World poverty reduction basically requires inquisitive and experimenting science and well managed global competition, both of which involve problems with the latter certainly the more problematic, and may mean that different policies may be needed for different countries. Successful wealth-creating business needs to really be centered on competing for profits, but this needs some real social anti-poverty regulation also - such as minimum wage law and minimum social welfare - to really encourage social wealth instead of social poverty.
To quote Confucius,
In a country well governed, poverty is something to be ashamed of.
In a country badly governed, wealth is something to be ashamed of.
However countries are rarely well governed, because ;
Poverty can be strongly affected by just one or two particular needs that those running countries should safeguard but often fail to do so.
1. In many poor countries the poor are very dependent on having a good water supply, but in many cases it either does not exist or is controlled by a monopoly that makes excessive charges for it.
2. In some richer countries the poor are very dependent on having a good electricity supply, but in many cases that either does not exist or is controlled by a monopoly or a cartel that makes excessive charges for it.
3. Governments or religions running countries clearly have a duty to protect the poor in these cases, but some make little or no real attempt to do that.
In richer countries especially, trying to target poor people can create too many problems so that often poor people can be helped more by targeting them less. Hence the UK Child Benefit for everyone with children (rich, poor, unemployed or working) has almost certainly done more good for UK poverty than some of the more costly targeted benefits. January 2010 UK news headlines included a government minister publicly admitting for the first time that UK middle-class governments have not understood the UK poor. Of course the UK is not alone in having that widespread problem.
Virtual Poverty and Virtual Exclusion.
Richer countries like the USA and UK have also over recent years been building up a new real poverty and exclusion problem that can be called 'imagined poverty' or 'virtual poverty'. This largely involves children being given an incorrect view of the average family as being significantly richer than the average family really is, so that many from average families now think they are poor. Hence a substantial number of 'virtual poor' can be created by modern advertising, TV and film especially in richer countries or developing countries.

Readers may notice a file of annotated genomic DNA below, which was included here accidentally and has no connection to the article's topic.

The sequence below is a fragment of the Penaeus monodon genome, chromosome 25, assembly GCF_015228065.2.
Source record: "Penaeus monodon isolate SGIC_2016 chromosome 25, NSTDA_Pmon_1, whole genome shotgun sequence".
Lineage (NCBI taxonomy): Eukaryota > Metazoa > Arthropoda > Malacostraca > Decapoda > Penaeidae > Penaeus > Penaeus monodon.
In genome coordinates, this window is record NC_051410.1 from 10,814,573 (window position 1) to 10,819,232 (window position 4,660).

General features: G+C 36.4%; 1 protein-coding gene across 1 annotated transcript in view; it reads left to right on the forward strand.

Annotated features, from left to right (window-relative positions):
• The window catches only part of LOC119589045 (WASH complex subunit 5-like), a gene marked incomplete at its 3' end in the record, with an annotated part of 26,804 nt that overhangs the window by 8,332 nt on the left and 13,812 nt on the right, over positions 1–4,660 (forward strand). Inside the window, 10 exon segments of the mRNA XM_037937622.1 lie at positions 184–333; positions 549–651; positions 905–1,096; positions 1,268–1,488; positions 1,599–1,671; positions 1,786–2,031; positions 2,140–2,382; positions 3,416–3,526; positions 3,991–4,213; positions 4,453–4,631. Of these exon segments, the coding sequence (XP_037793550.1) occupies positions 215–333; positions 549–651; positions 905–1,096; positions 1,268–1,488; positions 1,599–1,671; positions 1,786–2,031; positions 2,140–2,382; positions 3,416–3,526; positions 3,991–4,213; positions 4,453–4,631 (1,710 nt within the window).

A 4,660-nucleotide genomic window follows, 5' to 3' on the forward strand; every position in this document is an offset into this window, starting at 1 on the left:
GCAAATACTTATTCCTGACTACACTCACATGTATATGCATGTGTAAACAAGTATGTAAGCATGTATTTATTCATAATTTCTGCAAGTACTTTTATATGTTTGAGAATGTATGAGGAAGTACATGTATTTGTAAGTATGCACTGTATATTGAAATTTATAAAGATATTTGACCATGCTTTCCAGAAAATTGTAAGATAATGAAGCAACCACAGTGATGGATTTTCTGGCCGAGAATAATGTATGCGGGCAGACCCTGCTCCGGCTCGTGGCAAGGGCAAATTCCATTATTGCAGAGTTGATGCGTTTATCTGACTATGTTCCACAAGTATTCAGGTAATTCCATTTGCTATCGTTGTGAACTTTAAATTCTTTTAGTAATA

1. Advertising. Those selling more expensive products at higher profit margins have more money to spend on advertising than those selling cheaper goods at lower profit margins. So advertising does tend to present average people as buying more expensive goods than the majority of people actually buy. The advertising 'virtual average person' is richer than the average person actually is.
2. TV and film. Those making TV programs and films targeted at the young commonly present 'virtual average families' as richer than the average family actually is. Hence the Disney TV show 'Hannah Montana' basically presents a multi-millionaire family as 'typical' to the young people that it successfully targets. The TV and film 'virtual average family' is richer than the average family actually is.
Hence the UK today may have only 10% who are actual relative poor, but may have another 20% who are actually in the average majority but have been made 'virtual poor' by exposure to modern advertising, TV and film. And these 'virtual poor' will feel that they suffer 'virtual exclusion' in not being able to buy what they wrongly believe that the majority can buy. There is a real problem for some countries where this 'virtual poverty' problem, added to some real poverty problems, may have in part contributed to events like the recent 2011 street riots in the UK. And current UK 'virtual poverty' and 'virtual exclusion' creation shows in a recent Children’s Society and University of York study of children aged 8 to 15 giving their views on social exclusion. UK 21st century children feel 'deprived' if their family does not have most of the popular 'normal possessions' including in importance order 'some pocket money', 'some family holidays', 'some iPods', 'some good clothes', 'a family car' and 'good TV'. It may need some more regulation of advertising, TV and film that is targeted at the young - and the problem may be less in the currently censored '18' films and adult TV area than in the 'PG' films and kids TV area !?
A doll to encourage girls to have babies ?